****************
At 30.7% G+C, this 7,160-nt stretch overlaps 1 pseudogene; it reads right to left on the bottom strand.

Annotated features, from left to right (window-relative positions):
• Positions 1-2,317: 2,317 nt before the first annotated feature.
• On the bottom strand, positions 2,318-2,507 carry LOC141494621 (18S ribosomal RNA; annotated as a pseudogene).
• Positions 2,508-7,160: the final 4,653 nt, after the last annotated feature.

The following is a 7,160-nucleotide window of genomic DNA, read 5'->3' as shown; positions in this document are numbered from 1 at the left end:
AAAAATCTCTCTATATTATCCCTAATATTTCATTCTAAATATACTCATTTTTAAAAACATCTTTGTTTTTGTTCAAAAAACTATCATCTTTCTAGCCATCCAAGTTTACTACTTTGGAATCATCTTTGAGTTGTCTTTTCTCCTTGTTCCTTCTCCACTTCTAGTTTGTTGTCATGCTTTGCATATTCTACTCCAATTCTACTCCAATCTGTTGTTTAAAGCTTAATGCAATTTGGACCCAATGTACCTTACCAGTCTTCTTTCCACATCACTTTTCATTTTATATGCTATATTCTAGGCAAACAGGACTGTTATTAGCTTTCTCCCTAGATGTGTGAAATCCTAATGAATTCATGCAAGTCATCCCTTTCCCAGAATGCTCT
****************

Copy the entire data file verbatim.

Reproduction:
At 30.7% G+C, this 7,160-nt stretch overlaps 1 pseudogene; it reads right to left on the bottom strand.

Annotated features, from left to right (window-relative positions):
• Positions 1-2,317: 2,317 nt before the first annotated feature.
• On the bottom strand, positions 2,318-2,507 carry LOC141494621 (18S ribosomal RNA; annotated as a pseudogene).
• Positions 2,508-7,160: the final 4,653 nt, after the last annotated feature.

The following is a 7,160-nucleotide window of genomic DNA, read 5'->3' as shown; positions in this document are numbered from 1 at the left end:
AAAAATCTCTCTATATTATCCCTAATATTTCATTCTAAATATACTCATTTTTAAAAACATCTTTGTTTTTGTTCAAAAAACTATCATCTTTCTAGCCATCCAAGTTTACTACTTTGGAATCATCTTTGAGTTGTCTTTTCTCCTTGTTCCTTCTCCACTTCTAGTTTGTTGTCATGCTTTGCATATTCTACTCCAATTCTACTCCAATCTGTTGTTTAAAGCTTAATGCAATTTGGACCCAATGTACCTTACCAGTCTTCTTTCCACATCACTTTTCATTTTATATGCTATATTCTAGGCAAACAGGACTGTTATTAGCTTTCTCCCTAGATGTGTGAAATCCTAATGAATTCATGCAAGTCATCCCTTTCCCAGAATGCTCT